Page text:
Scrubbing at his body and hair until the water ran clear, he got out, dried himself off. It was as he was about to put on a suit in preparation for the meetings he’d had Silver postpone that he remembered the way Sahara’s gaze had fixed on his bare chest, her breath hitching as her skin heated.
He knew he had a physically attractive body—changeling and human females had made that clear with the silent invitations they sent him on a regular basis. None of them ever approached, realizing who and what he was, but he’d known that should he decide to accept one of those invitations, he wouldn’t hear the word “no.” His very coldness seemed a lure for certain women, and though he had paused to consider if they would scream in terror when faced with the reality of him, he had never tested the theory.
To him, his body was a tool, and the women who’d sent the invitations had nothing to offer him that would’ve made it worth his while to put that tool to intimate use. Sahara wasn’t one of those nameless women with a heat in their eyes that reminded him of the fever in Santano Enrique’s at the moment of the kill. Given that link to blood and torture, Kaleb wasn’t certain he wouldn’t have snapped the women’s fragile necks had he accepted their invitations.
That wasn’t ever going to be an issue with Sahara. She fell into a unique category of her own.
More, he needed her to bond with him. And regardless of the fact that physical contact caused him acute discomfort, and sex would require him to push himself inside Sahara’s body, the primal act was known to create a bond far stronger than any chain. As if the sweat and heat of sex melded the couple together.
His hand flexed, clenched, his body hardening in response to images he wasn’t consciously aware of forming. It was a problematic development. While his body was in prime condition, the fact was, he shouldn’t have responded—that he’d done so with such faint provocation spoke to deep issues with his control that he’d have to fix before he laid hands on Sahara.
As it was, any such thoughts were premature. Sahara wasn’t yet at a point where he could initiate the most intimate level of physical bonding. For now, he’d use her attraction to his body to keep her off balance, allow it to eat into the fear that colored her eyes whenever she looked at him . . . a fear that made his Tk wrench at the reins, ready to break free and destroy everything around them.
Discarding the shirt he’d picked up, he pulled on only a pair of the lightweight black pants he wore while running, his upper body bare. His eye caught on the mark on his left forearm as he threw the towel over the railing in the bathroom. Though Sahara had seen it multiple times by now, she hadn’t asked about it.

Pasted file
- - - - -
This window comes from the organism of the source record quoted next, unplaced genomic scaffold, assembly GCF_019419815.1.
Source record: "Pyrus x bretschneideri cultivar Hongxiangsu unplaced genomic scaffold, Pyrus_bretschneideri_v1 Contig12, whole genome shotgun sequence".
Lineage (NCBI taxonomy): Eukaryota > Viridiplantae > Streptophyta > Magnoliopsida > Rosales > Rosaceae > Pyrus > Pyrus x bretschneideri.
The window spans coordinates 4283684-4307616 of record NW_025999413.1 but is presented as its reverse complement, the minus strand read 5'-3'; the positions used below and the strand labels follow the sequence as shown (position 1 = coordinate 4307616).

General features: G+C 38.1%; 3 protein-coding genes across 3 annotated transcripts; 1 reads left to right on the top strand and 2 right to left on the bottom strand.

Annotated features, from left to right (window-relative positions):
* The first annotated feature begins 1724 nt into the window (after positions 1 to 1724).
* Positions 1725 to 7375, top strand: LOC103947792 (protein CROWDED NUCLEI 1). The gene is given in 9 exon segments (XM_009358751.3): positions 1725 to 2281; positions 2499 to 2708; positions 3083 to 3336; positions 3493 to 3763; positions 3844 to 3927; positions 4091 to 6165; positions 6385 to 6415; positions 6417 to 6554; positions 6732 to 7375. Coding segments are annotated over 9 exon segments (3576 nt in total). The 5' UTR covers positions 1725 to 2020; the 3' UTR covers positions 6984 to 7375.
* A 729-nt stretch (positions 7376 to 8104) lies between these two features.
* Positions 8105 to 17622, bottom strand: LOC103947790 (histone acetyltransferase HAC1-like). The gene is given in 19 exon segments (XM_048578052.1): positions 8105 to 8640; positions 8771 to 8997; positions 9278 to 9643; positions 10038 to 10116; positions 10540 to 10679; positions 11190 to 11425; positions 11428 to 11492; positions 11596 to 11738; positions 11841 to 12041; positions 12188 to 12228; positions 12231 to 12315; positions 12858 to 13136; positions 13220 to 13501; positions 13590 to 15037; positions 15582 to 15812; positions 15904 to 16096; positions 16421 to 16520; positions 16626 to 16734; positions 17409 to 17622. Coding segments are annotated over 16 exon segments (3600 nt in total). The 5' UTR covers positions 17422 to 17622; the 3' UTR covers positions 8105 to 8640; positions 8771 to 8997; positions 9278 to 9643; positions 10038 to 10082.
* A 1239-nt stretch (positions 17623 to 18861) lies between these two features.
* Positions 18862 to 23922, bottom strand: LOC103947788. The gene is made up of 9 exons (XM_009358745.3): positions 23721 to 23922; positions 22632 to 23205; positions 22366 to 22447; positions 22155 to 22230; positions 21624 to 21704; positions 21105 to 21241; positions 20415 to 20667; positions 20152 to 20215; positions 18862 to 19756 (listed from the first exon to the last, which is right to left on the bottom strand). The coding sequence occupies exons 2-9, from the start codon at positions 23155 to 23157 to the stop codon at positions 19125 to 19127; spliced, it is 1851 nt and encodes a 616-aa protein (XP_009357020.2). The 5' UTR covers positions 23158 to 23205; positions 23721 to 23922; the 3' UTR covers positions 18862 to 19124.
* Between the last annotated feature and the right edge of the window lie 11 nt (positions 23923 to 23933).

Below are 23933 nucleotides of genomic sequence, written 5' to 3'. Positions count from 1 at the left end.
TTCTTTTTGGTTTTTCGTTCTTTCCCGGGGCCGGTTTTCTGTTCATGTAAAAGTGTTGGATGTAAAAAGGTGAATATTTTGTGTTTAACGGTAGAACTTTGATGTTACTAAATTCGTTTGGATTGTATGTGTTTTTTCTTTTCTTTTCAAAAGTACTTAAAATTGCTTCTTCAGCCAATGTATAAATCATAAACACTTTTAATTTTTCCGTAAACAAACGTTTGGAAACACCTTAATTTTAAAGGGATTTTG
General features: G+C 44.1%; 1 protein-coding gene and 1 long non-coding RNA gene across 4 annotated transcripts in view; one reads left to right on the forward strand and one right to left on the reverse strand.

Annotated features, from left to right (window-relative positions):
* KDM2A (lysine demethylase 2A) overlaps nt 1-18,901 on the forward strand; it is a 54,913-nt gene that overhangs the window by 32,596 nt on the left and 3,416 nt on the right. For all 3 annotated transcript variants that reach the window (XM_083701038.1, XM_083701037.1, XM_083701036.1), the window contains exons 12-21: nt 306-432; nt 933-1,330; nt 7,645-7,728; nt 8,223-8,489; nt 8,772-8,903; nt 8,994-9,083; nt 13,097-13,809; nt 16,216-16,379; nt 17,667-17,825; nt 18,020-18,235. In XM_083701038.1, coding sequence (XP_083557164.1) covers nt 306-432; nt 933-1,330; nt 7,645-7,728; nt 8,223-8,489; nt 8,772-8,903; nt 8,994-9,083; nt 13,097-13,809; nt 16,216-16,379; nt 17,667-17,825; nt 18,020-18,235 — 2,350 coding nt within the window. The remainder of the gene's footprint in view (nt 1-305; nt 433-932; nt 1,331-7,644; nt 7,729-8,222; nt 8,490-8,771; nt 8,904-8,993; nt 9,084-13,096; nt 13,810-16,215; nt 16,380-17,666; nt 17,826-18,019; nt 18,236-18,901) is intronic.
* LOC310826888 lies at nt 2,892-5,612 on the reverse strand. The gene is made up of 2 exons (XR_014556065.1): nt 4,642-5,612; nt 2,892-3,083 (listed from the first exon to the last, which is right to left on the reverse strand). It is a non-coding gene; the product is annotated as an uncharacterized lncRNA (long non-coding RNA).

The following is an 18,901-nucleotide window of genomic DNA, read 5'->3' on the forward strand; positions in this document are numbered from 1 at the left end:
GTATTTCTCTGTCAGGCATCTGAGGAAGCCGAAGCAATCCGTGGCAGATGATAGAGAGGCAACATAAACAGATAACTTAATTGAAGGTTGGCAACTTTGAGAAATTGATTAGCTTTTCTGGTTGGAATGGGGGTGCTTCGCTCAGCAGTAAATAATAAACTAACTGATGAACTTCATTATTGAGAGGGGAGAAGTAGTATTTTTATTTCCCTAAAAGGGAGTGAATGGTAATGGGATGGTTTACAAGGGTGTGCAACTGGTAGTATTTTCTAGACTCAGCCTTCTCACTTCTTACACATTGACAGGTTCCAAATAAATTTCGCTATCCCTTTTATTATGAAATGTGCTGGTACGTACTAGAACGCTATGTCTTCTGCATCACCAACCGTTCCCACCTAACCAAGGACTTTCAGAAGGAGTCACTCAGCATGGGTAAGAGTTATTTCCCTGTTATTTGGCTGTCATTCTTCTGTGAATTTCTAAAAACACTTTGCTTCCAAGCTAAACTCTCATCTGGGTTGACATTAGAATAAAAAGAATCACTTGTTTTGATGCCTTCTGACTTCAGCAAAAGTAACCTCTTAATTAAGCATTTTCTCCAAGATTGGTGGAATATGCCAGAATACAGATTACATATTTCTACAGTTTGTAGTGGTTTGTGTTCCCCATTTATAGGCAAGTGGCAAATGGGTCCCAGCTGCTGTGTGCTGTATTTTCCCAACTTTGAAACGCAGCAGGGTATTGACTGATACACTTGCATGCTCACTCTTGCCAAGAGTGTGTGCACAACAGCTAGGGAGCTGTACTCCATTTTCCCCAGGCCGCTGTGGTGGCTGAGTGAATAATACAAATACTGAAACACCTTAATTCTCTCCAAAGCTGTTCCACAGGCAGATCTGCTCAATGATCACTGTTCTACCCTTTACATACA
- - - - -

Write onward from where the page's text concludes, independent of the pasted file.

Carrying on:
She would. It was inevitable.
As inevitable as what had taken place seven years ago, what he had done. A boy who grew up with a monster had no choice but to become another monster just to survive. Redemption was an impossibility, a mirage flecked with blood.
Sahara knew that better than any other person on the planet.
* * *
SAHARA made it to the kitchen before collapsing against one of the walls for a long, shuddering minute, her heart in her throat. She’d gone to Kaleb’s room with some vague idea of confronting him with her suspicions about his involvement with Pure Psy while he was tired, his guard presumably lowered.
Then he’d walked in and her neurons had gone haywire. The sight of him with his shirt unbuttoned to the waist had been an electric kiss to her body, a physical response so deep, it was as if it had had years to take shape, not simply a matter of days. And while the sight of his muscled chest and abdomen had dried up her throat, made her skin burn, it was the intimacy implied by seeing him half- dressed that had her heart stuttering in the most erratic of rhythms.
Fisting her hand against her stomach in a vain attempt to control the strange fluttering sensation within, she forced herself to move and prepare the nutrient drink he preferred, as well as a cup of hot chocolate for herself. The sweet drink had rapidly become something she associated with care, with safety.
The fact that Kaleb had given it to her the first time wasn’t lost on her.
After a second’s thought, she made several sandwiches using a high-calorie spread she found in the cooler, and put the plate on the table, along with four bars of dark chocolate. All of the items were designed specifically for Psy, the tastes muted, and would help Kaleb refuel his body after the massive amount of energy he’d just expended.
The task was complete all too soon, leaving her grappling with the same clawing desire that had gripped her by the throat in the bedroom. “I’m unsteady,” she whispered, her skin aching with a sense of acute anticipation. “My judgment is impaired. I was sixteen when I was captured.”
“A very mature sixteen,” said a familiar masculine voice from the doorway. “You made a meal.
She couldn’t look away from him, his skin a sun gold that belied the cool lack of expression on his face. If he’d kept his distance, she might have resisted the temptation that had been riding her since the bedroom . . . but he crossed over to her, didn’t say a word when she ran her fingers over the tensile warmth of him, her ni**les tight points against the thin fabric of her sleeveless lilac shirt.
His own hand was big, warm against her cheek as he cupped her jaw. “Don’t be afraid of me, Sahara.” Bending his head, he spoke with his lips against hers, the contact igniting a thousand tiny lightning strikes in her blood. “I’d line the streets with bodies before I’d ever hurt you.”